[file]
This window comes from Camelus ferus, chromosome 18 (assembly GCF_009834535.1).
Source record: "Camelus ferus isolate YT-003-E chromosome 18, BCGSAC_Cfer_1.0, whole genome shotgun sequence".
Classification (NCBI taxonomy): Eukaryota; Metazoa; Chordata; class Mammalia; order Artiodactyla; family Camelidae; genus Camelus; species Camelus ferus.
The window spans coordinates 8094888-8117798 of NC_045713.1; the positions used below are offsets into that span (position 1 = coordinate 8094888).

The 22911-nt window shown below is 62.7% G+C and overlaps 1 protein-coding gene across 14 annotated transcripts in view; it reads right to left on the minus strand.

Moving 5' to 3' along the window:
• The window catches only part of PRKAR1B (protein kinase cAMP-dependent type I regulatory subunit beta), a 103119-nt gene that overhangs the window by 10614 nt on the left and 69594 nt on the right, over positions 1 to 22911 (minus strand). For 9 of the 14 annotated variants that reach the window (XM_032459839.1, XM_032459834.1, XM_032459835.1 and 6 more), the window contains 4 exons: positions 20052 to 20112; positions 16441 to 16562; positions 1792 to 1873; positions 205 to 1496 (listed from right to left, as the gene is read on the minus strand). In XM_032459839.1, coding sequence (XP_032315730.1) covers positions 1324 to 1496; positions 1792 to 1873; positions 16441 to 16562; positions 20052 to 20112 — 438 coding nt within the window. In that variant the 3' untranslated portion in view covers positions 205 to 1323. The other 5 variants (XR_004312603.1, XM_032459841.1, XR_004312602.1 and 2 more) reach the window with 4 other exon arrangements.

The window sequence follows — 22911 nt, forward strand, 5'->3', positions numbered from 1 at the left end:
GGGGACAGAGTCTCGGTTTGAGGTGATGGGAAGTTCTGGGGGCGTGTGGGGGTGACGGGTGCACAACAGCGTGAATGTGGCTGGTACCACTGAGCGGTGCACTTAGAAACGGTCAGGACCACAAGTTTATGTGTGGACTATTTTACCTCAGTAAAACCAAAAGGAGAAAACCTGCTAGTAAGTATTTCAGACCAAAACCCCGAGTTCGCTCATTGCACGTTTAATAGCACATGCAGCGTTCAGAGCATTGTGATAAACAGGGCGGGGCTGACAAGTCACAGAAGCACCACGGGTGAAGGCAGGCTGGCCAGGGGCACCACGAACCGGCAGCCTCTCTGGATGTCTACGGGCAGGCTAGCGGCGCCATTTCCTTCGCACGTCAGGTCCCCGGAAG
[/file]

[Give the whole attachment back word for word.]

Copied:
This window comes from Camelus ferus, chromosome 18 (assembly GCF_009834535.1).
Source record: "Camelus ferus isolate YT-003-E chromosome 18, BCGSAC_Cfer_1.0, whole genome shotgun sequence".
Classification (NCBI taxonomy): Eukaryota; Metazoa; Chordata; class Mammalia; order Artiodactyla; family Camelidae; genus Camelus; species Camelus ferus.
The window spans coordinates 8094888-8117798 of NC_045713.1; the positions used below are offsets into that span (position 1 = coordinate 8094888).

The 22911-nt window shown below is 62.7% G+C and overlaps 1 protein-coding gene across 14 annotated transcripts in view; it reads right to left on the minus strand.

Moving 5' to 3' along the window:
• The window catches only part of PRKAR1B (protein kinase cAMP-dependent type I regulatory subunit beta), a 103119-nt gene that overhangs the window by 10614 nt on the left and 69594 nt on the right, over positions 1 to 22911 (minus strand). For 9 of the 14 annotated variants that reach the window (XM_032459839.1, XM_032459834.1, XM_032459835.1 and 6 more), the window contains 4 exons: positions 20052 to 20112; positions 16441 to 16562; positions 1792 to 1873; positions 205 to 1496 (listed from right to left, as the gene is read on the minus strand). In XM_032459839.1, coding sequence (XP_032315730.1) covers positions 1324 to 1496; positions 1792 to 1873; positions 16441 to 16562; positions 20052 to 20112 — 438 coding nt within the window. In that variant the 3' untranslated portion in view covers positions 205 to 1323. The other 5 variants (XR_004312603.1, XM_032459841.1, XR_004312602.1 and 2 more) reach the window with 4 other exon arrangements.

The window sequence follows — 22911 nt, forward strand, 5'->3', positions numbered from 1 at the left end:
GGGGACAGAGTCTCGGTTTGAGGTGATGGGAAGTTCTGGGGGCGTGTGGGGGTGACGGGTGCACAACAGCGTGAATGTGGCTGGTACCACTGAGCGGTGCACTTAGAAACGGTCAGGACCACAAGTTTATGTGTGGACTATTTTACCTCAGTAAAACCAAAAGGAGAAAACCTGCTAGTAAGTATTTCAGACCAAAACCCCGAGTTCGCTCATTGCACGTTTAATAGCACATGCAGCGTTCAGAGCATTGTGATAAACAGGGCGGGGCTGACAAGTCACAGAAGCACCACGGGTGAAGGCAGGCTGGCCAGGGGCACCACGAACCGGCAGCCTCTCTGGATGTCTACGGGCAGGCTAGCGGCGCCATTTCCTTCGCACGTCAGGTCCCCGGAAG